When the Neighbourhood Planning and Infrastructure Bill was announced during the Queen’s Speech last year, it was just one of 21 new bills announced to help simplify planning rules in the UK. At its heart was a redistribution of power from centralised government to local communities and planning authorities, who would have a greater say over where new homes are built and the types they should be. One year on, the Neighbourhood Planning Act 2017 has been given Royal assent and its regulations are now in operation, but is collectivism really having an impact in the market?
Many attempts have been made to tackle Britain’s housing shortage. From the Barker Review of Housing Supply in 2004, which first suggested that the UK needs to build 250,000 homes a year, to the 2017 housing white paper, countless reviews and strategies have been produced in the past 20 years alone. And yet, we’re struggling to keep up with demand.
As we’ve seen in the past, one new set of regulations can override another, making initiatives either obsolete or reformed beyond recognition - the Localism Act of 2011 followed by the Housing and Planning Act 2016, for example. All the while, new dwellings completions in England have remained low – just 153,330 completions in the year to June 2017, an increase of 11% to the year before.
Similar economies have drafted up ways to tackle their own housing shortages. The problem is that England has either tried to implement the same changes to little effect – hiking up stamp duty and introducing an empty homes tax, or if we did implement others, like restricting foreign investment like Denmark and Switzerland, our biggest markets in London, the South East and Birmingham could collapse. London’s 300 luxury developments currently in the pipeline, for example, would struggle to remain viable without foreign investment.
As New Statesman points out, perhaps we are in need of a complete paradigm shift.
Is more community involvement the missing ingredient in all of this? Will the Neighbourhood Planning Act prove to be an effective policy where so many others have failed?
Neighbourhood Plans include community groups in the early stages of a development process. A plan takes shape by Parish and Town Councils and community groups, which is then funnelled into planning decisions for Neighbourhood Areas. A Neighbourhood Plan must be endorsed in a local referendum, and if it is approved by the planning authority, it becomes part of a statutory development plan. A proposal can only be voted down by a council if it breaches European Union law or human rights law.
Additional measures require each local planning authority to set out its strategic land use priorities in the area and follow housing guidelines set out by the Secretary of State on addressing different housing needs, for old age and disabilities, for example.
This June, the growing disconnect between housing providers and the communities they serve clashed like never before when a fire struck Grenfell Tower. As residents forecasted on the Grenfell Action Group blog, only a ‘major disaster’ would force the block’s managers to notice their growing concerns, and notice they did.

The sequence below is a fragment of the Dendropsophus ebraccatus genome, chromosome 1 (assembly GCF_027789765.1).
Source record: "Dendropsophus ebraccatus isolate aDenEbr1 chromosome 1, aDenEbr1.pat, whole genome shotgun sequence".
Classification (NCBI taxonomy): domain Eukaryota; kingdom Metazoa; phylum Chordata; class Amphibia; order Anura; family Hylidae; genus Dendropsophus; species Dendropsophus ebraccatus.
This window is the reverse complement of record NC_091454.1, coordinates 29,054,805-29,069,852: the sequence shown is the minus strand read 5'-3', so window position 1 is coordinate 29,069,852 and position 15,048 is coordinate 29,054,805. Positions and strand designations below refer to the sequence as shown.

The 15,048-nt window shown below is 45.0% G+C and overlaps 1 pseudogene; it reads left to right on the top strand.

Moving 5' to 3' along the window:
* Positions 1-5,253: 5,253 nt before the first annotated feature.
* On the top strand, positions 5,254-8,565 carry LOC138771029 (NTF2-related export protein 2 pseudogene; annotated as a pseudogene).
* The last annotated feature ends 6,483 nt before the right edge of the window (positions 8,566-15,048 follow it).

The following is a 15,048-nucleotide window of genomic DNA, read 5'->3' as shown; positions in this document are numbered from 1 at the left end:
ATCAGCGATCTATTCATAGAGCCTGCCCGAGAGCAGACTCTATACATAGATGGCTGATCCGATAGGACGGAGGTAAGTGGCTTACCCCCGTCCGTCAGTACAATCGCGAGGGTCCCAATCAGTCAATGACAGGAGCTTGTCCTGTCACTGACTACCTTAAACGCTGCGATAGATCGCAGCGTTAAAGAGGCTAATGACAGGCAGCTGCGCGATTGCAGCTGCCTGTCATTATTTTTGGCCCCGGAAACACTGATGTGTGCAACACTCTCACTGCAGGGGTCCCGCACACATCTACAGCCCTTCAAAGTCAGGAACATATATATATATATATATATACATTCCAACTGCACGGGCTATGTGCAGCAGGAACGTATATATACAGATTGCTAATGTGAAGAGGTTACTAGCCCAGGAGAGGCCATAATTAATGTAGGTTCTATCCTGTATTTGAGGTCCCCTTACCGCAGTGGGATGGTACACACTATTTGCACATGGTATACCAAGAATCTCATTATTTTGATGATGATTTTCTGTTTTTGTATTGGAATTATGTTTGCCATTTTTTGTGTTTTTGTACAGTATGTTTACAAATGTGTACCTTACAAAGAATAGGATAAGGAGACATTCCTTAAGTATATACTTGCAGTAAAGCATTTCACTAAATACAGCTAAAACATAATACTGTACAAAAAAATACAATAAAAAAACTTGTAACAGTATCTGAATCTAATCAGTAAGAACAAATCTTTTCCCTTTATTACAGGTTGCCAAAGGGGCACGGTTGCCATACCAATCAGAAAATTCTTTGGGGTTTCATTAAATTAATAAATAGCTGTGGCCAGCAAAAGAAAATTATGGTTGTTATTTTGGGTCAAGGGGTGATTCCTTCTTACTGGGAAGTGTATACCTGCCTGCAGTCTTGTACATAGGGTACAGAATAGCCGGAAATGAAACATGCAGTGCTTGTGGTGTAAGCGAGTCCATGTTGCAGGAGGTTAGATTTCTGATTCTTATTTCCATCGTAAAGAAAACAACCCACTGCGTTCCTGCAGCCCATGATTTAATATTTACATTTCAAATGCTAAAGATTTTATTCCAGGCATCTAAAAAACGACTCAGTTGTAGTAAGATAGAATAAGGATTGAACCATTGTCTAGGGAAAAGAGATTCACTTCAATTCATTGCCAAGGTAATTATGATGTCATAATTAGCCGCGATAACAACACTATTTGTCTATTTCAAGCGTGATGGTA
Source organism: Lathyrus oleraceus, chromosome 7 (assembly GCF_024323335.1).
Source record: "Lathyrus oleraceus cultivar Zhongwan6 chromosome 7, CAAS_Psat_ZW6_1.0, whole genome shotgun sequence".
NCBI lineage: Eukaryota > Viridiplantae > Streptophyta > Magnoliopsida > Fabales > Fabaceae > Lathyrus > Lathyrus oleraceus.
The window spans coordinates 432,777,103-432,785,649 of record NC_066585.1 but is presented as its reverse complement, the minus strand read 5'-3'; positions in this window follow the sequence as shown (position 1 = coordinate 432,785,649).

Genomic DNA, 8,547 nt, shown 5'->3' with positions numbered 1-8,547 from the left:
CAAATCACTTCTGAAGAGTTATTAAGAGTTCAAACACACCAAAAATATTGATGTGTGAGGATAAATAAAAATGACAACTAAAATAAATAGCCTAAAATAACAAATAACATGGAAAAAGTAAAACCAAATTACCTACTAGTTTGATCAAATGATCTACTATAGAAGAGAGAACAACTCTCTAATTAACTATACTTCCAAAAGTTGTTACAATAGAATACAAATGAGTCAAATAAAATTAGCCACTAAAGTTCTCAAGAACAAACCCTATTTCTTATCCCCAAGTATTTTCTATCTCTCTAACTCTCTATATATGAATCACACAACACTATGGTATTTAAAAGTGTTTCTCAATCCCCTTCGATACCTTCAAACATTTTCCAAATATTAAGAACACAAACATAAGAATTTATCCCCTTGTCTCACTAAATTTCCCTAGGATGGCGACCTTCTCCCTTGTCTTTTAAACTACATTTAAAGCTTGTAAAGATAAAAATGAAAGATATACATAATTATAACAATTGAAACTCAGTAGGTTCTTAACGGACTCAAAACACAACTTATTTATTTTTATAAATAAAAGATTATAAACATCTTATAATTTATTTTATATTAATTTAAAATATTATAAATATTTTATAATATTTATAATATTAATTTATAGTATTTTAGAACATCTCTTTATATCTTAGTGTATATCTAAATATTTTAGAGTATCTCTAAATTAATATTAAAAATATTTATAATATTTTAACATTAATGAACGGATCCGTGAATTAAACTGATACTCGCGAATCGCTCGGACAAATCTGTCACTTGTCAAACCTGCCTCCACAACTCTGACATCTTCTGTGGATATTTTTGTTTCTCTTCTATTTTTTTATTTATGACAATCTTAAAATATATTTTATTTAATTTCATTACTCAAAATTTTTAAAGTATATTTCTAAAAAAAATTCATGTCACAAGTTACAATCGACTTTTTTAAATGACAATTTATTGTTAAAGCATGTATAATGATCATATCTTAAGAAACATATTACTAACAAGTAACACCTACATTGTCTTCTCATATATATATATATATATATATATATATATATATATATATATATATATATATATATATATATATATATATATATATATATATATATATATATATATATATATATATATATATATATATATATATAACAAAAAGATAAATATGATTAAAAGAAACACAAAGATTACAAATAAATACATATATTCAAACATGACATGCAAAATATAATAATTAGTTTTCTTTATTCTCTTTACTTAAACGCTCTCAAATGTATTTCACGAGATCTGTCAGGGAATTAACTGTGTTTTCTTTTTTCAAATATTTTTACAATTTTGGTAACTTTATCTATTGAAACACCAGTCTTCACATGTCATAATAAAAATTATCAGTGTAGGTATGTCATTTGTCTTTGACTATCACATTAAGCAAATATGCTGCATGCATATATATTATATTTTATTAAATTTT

Grenfell served as a prime example of how community involvement in the development of towns, cities and even individual buildings has disintegrated. The announcement that the Grenfell inquiry will not include a broader investigation came as a bitter blow, but the legacy of Grenfell seems to be infiltrating into housing policy, for the better.
Industry reactions to a ‘threshold approach’ toward affordable housing, adopted by London Mayor Sadiq Khan, point to a fairer, more collective approach. There’s now a sense of solidarity and civic duty in the property market, from architects to community planners, spurred on by Grenfell and government admissions. The Secretary of State for Communities and Local Government Sajid Javid said earlier this year that “the symptoms of this broken [housing] market are being felt by real people in every community”.
There’s still a lingering sense that our record-breaking £6.8tn property market (Jan ’17) is ‘too big to fail’, so policy has been reserved for fear of rocking the boat. And yet, the direction of change emerging this year is one of collectivism, transparency and a change to a culture of avoidance. The housing market has "created an ever-greater concentration of wealth", according to Oxford Economics’ chief UK economist Martin Beck, but requests for a fairer distribution of wealth across the country are getting harder to ignore.
Calls for community-led services, from policing to housing, have increased significantly this year. Whether those calls are answered effectively is a post for another day. If they are, it will be a massive deviation from the free market system.
Join us on 28th September at ETC Venues, St Pauls in London for our annual Viability and Planning conference where an expert panel will be addressing the following points in regard to the Neighbourhood Planning Act:
Place a booking to avoid disappointment.